Wednesday, December 27, 2006

OSU Researcher: Winter Storms and Wave Heights Escalating off Northwest Coast

CORVALLIS, Ore. – The Pacific Northwest coast has experienced increasingly intense winter storms and higher wave heights over the last 25 years, both of which may be leading to earlier and more severe winter erosion, scientists at Oregon State University say.

Entire beaches have been scoured away this fall and cliffside houses at Gleneden Beach and elsewhere are in jeopardy, says Paul Komar, professor emeritus in the College of Oceanic and Atmospheric Sciences at Oregon State University.

“We’ve seen some pretty intense winter erosion in Oregon,” Komar said, “but I don’t ever remember seeing the extent of the problem this early. Usually, the erosion doesn’t take effect until January, February or March. If the beach is gone in November, what will happen 2-3 months from now when additional storms hit and that buffer is gone?”

Komar said there is no consensus on why storms have been getting stronger. Some scientists believe global warming may play a role, while others say similar conditions occurred in the late 19th century, suggesting periodicity, if not some kind of cycle.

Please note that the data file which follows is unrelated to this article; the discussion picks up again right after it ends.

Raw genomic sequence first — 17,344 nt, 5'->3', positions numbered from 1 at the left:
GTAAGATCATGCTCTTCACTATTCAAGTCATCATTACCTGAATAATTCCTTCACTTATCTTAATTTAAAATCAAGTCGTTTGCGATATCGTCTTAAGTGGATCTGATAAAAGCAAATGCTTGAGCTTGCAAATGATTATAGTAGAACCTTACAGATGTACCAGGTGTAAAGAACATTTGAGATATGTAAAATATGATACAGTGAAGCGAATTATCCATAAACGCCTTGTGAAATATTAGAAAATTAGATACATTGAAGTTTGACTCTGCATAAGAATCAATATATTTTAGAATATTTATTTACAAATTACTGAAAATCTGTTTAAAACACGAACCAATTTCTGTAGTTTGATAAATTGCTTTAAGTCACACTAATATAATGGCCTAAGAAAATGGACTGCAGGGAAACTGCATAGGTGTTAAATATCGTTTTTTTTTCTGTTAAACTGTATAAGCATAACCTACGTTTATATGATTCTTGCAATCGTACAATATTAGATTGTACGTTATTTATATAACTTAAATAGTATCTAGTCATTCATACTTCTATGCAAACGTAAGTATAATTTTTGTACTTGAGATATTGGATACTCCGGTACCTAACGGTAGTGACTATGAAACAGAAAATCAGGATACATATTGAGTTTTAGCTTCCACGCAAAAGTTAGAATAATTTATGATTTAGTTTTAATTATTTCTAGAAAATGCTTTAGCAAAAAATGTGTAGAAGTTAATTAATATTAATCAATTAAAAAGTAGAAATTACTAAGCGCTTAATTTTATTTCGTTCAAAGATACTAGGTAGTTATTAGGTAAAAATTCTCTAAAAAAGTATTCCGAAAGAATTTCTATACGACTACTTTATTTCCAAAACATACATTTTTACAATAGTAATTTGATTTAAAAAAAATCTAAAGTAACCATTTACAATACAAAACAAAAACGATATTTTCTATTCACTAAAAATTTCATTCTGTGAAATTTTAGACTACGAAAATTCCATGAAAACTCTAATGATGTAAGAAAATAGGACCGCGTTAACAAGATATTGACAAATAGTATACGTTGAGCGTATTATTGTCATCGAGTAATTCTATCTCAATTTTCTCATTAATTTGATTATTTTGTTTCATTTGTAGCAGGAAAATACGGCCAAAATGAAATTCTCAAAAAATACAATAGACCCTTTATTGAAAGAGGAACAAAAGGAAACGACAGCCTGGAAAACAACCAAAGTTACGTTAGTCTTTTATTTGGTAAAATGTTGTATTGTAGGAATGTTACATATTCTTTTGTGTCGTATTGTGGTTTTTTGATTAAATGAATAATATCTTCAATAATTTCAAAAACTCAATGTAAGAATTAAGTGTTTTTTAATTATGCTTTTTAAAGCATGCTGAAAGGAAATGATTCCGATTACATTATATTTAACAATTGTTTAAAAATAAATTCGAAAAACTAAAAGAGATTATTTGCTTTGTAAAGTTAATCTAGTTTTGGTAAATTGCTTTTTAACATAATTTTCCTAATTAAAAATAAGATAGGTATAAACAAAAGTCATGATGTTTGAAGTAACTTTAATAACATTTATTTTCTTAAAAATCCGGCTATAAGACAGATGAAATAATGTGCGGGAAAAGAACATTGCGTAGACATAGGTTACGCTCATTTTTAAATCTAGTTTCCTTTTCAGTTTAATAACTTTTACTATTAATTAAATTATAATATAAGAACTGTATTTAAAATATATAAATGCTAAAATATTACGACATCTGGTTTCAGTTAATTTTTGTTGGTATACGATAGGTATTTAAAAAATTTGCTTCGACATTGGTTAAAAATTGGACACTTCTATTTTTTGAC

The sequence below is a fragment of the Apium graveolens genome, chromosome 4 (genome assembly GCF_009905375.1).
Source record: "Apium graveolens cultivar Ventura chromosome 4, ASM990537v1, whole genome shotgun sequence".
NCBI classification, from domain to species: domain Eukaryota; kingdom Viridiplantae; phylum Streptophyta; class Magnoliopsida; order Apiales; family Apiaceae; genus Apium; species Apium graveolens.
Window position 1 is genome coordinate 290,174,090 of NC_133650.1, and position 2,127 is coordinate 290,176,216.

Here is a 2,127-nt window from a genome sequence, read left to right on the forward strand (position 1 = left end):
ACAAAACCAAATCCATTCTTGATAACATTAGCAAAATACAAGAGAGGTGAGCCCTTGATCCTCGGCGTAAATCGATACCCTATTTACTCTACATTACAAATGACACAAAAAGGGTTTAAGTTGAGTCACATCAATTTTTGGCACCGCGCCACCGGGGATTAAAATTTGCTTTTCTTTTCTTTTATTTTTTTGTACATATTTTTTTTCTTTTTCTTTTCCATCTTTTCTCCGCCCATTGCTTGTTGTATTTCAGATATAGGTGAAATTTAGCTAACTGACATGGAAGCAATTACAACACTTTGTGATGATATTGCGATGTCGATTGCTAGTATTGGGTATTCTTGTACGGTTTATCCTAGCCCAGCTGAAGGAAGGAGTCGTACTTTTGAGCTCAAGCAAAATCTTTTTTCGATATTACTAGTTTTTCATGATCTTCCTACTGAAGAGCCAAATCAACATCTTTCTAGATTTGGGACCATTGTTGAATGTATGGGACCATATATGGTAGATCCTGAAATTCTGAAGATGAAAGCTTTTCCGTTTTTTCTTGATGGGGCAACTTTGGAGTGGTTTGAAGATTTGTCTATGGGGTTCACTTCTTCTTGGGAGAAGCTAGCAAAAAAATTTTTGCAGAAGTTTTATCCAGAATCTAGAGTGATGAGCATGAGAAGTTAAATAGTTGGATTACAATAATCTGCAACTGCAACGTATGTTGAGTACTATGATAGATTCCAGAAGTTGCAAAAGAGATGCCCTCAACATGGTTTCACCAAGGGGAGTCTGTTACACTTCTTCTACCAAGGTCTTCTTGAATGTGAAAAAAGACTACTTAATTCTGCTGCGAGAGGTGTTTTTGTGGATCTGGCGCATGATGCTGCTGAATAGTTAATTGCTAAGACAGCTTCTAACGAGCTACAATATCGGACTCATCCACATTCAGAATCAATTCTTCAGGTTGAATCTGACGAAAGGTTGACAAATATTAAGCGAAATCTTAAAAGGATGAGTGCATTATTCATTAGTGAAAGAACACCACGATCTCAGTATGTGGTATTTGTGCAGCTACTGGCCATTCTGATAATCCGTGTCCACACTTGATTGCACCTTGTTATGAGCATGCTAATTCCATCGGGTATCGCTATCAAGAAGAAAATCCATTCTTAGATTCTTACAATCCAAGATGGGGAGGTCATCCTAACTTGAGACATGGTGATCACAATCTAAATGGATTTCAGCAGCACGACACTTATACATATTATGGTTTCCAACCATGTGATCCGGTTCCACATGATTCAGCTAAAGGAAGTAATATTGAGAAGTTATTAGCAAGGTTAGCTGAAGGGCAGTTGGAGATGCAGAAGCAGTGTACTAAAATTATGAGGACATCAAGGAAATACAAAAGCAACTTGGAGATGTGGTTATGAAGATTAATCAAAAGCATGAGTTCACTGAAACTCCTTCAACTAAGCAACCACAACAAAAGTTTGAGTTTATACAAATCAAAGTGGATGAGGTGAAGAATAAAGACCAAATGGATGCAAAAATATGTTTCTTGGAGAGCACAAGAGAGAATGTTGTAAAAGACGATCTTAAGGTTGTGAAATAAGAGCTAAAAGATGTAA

One thing is certain: Wave heights are increasing.

Komar and colleague Jonathan Allan, a courtesy professor at OSU who works for the Department of Geology and Mineral Industries, have been monitoring buoy data since 1975. They found that during the early years of measurements, wave heights – measured several miles off the coast – averaged about three meters. In recent years, that average has grown to four meters, a substantial increase. At the same time, the wave heights during major storms have increased from being on the order of 11 meters in 1975 to 15 meters now.

The researchers have published their findings in the Journal of Coastal Research.

Comments: Post a Comment

Subscribe to Post Comments [Atom]

<< Home

This page is powered by Blogger. Isn't yours?

Subscribe to Posts [Atom]